Utility Silos

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The obstruction from utility silos

This spring, the electric company went around my neighborhood installing replacement utility poles where the existing ones were on their last leg.  Watching them do this for a pole just down the street from me, I drew some conclusions about the interaction between the various companies that supply the different technologies available at our fingertips.  The electrical company owns the poles and the electric wire, but other companies own the other fiber optics and cables that use the poles.  The electric company installs new poles when the existing ones are deteriorated.  Once installed, they transfer the electric lines to the new pole.  The old pole is left with all the other lines in place, until the companies that own the rest of the lines transfer them to the new pole.

This arrangement seemed relatively harmless as I watched it in action near my house, but then I found the example above.  In this case, the rigidity of the silos and jurisdictions of the various companies created a physical barrier in the neighborhood that will likely be in place for the next 35 years or so, until the pole is ready to be replaced.  This is in direct contradiction to the City’s initiatives for greater accessibility illustrated by the sidewalk curb ramps installed within the last year at the intersections on either side of this pole.

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Close-up showing the curb, the old pole, the new pole, the foot of sidewalk left, and the combined driveways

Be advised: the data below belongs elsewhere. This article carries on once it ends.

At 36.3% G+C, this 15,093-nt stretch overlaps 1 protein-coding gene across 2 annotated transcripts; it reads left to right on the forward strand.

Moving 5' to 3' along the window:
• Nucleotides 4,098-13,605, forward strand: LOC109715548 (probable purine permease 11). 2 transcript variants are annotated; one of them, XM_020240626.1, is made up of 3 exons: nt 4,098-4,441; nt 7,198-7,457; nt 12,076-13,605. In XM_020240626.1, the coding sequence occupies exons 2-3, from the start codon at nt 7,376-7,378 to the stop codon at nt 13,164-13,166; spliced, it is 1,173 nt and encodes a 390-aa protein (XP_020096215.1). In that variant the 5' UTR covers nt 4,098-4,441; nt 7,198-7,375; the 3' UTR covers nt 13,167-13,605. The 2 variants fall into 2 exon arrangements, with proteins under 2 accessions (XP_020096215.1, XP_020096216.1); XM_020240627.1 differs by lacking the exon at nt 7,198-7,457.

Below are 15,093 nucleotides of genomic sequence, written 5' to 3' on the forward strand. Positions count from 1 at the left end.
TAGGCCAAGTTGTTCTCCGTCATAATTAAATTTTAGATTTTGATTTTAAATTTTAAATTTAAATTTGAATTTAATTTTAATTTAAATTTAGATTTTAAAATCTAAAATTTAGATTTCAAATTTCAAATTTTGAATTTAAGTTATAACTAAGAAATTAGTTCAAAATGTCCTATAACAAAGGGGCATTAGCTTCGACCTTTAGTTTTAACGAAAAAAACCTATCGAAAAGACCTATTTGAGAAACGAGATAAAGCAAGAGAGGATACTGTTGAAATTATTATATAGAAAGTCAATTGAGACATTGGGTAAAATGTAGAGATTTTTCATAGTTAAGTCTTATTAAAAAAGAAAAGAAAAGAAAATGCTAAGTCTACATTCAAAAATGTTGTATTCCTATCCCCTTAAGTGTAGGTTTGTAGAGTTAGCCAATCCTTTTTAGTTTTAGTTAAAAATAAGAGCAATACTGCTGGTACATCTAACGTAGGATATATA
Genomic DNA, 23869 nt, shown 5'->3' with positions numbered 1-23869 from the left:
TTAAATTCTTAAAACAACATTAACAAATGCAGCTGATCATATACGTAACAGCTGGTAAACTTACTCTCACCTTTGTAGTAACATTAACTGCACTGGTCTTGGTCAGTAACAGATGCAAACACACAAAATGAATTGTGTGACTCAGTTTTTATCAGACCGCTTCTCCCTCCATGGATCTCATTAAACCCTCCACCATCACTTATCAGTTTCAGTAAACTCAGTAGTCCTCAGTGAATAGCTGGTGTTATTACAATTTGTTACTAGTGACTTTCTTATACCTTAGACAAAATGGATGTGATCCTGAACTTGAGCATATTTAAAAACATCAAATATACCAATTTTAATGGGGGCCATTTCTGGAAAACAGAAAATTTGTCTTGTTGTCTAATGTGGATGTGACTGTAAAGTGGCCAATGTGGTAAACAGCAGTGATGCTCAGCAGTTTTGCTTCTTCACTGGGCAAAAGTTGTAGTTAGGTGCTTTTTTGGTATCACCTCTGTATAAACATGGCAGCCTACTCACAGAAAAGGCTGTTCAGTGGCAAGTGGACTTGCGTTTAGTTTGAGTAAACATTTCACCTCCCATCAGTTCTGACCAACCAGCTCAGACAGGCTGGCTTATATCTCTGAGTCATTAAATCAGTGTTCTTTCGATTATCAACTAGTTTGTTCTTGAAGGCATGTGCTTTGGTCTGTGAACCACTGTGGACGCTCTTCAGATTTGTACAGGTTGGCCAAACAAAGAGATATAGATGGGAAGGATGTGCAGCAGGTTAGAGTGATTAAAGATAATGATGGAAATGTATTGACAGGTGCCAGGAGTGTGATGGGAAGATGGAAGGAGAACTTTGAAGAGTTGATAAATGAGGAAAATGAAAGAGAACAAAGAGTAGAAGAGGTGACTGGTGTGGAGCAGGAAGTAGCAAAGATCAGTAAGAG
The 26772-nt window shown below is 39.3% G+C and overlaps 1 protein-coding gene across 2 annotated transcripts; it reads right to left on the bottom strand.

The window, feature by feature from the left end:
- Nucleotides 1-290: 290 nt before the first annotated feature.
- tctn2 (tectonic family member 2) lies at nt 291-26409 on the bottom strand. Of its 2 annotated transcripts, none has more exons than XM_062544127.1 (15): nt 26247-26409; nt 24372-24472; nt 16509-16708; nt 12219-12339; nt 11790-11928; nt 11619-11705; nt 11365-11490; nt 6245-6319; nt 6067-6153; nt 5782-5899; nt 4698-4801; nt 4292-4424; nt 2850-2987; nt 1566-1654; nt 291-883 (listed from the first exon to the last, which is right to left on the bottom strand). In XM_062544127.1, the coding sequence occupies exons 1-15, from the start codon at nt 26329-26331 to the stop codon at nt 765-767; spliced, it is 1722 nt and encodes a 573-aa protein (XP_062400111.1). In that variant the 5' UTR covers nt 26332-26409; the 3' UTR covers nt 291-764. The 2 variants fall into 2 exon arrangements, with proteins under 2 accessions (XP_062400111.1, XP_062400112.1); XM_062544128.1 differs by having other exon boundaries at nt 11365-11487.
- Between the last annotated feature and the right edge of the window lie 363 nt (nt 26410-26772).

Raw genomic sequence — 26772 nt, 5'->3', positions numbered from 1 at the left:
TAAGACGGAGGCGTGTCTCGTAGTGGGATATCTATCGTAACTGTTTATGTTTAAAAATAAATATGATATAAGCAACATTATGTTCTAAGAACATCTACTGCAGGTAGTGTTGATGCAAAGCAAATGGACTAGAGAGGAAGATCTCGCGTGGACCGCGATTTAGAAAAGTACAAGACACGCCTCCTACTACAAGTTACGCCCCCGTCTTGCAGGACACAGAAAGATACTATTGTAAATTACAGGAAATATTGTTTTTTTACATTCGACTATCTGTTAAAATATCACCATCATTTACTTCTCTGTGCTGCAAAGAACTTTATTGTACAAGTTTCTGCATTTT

The choices were limited for siting this new utility pole.  There are driveway curb cuts immediately adjacent on either side.  Therefore, to place the new pole in line with the existing poles would have partially blocked someone’s driveway.  Apparently, the silos are so entrenched that even under unusual circumstances such as these the various companies cannot work together so that a new pole can be placed in the exact same spot as the old pole.  The sidewalk that was already narrow and could not accommodate the recommended 5-foot clearance around obstructions is now nearly impassible and requires pedestrians to cross partially on the driveways.

I do not know if anyone paused before installing this new utility pole to ask if there was a different or better way to approach the situation.  From my experiences at my office in trying to work with others to design an approach that looks at the organization as a whole while still respecting and acknowledging each area of expertise and specialization, it is difficult to get all parties at the table to apply creative thinking and openness to how we can approach our work.  No doubt, even if someone was able to get all relevant parties involved in this utility pole to the table, they would have encountered similar challenges.

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Evidence that the old poles eventually get removed and an example of where a new pole was placed next to the old along side the curb